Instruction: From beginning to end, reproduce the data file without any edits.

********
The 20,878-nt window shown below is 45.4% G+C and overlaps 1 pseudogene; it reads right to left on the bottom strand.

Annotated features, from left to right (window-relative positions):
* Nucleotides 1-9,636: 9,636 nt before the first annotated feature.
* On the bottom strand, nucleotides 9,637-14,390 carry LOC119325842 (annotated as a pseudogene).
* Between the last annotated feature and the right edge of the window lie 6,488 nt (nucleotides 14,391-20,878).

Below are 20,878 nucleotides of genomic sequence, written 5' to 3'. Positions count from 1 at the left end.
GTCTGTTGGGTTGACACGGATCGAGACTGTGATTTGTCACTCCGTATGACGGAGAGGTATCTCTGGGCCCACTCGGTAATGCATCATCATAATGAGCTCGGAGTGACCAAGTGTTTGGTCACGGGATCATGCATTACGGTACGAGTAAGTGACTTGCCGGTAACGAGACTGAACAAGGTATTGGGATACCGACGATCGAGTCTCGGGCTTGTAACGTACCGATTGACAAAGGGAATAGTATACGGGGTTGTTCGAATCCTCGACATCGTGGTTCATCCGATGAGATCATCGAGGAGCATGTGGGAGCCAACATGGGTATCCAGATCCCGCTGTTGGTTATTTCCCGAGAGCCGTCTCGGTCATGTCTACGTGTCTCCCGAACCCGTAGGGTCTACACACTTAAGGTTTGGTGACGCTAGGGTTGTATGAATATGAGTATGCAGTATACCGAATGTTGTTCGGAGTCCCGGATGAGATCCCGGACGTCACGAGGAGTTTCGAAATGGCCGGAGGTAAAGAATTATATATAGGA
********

The 20,878-nt window shown below is 45.4% G+C and overlaps 1 pseudogene; it reads right to left on the bottom strand.

Annotated features, from left to right (window-relative positions):
* Nucleotides 1-9,636: 9,636 nt before the first annotated feature.
* On the bottom strand, nucleotides 9,637-14,390 carry LOC119325842 (annotated as a pseudogene).
* Between the last annotated feature and the right edge of the window lie 6,488 nt (nucleotides 14,391-20,878).

Below are 20,878 nucleotides of genomic sequence, written 5' to 3'. Positions count from 1 at the left end.
GTCTGTTGGGTTGACACGGATCGAGACTGTGATTTGTCACTCCGTATGACGGAGAGGTATCTCTGGGCCCACTCGGTAATGCATCATCATAATGAGCTCGGAGTGACCAAGTGTTTGGTCACGGGATCATGCATTACGGTACGAGTAAGTGACTTGCCGGTAACGAGACTGAACAAGGTATTGGGATACCGACGATCGAGTCTCGGGCTTGTAACGTACCGATTGACAAAGGGAATAGTATACGGGGTTGTTCGAATCCTCGACATCGTGGTTCATCCGATGAGATCATCGAGGAGCATGTGGGAGCCAACATGGGTATCCAGATCCCGCTGTTGGTTATTTCCCGAGAGCCGTCTCGGTCATGTCTACGTGTCTCCCGAACCCGTAGGGTCTACACACTTAAGGTTTGGTGACGCTAGGGTTGTATGAATATGAGTATGCAGTATACCGAATGTTGTTCGGAGTCCCGGATGAGATCCCGGACGTCACGAGGAGTTTCGAAATGGCCGGAGGTAAAGAATTATATATAGGA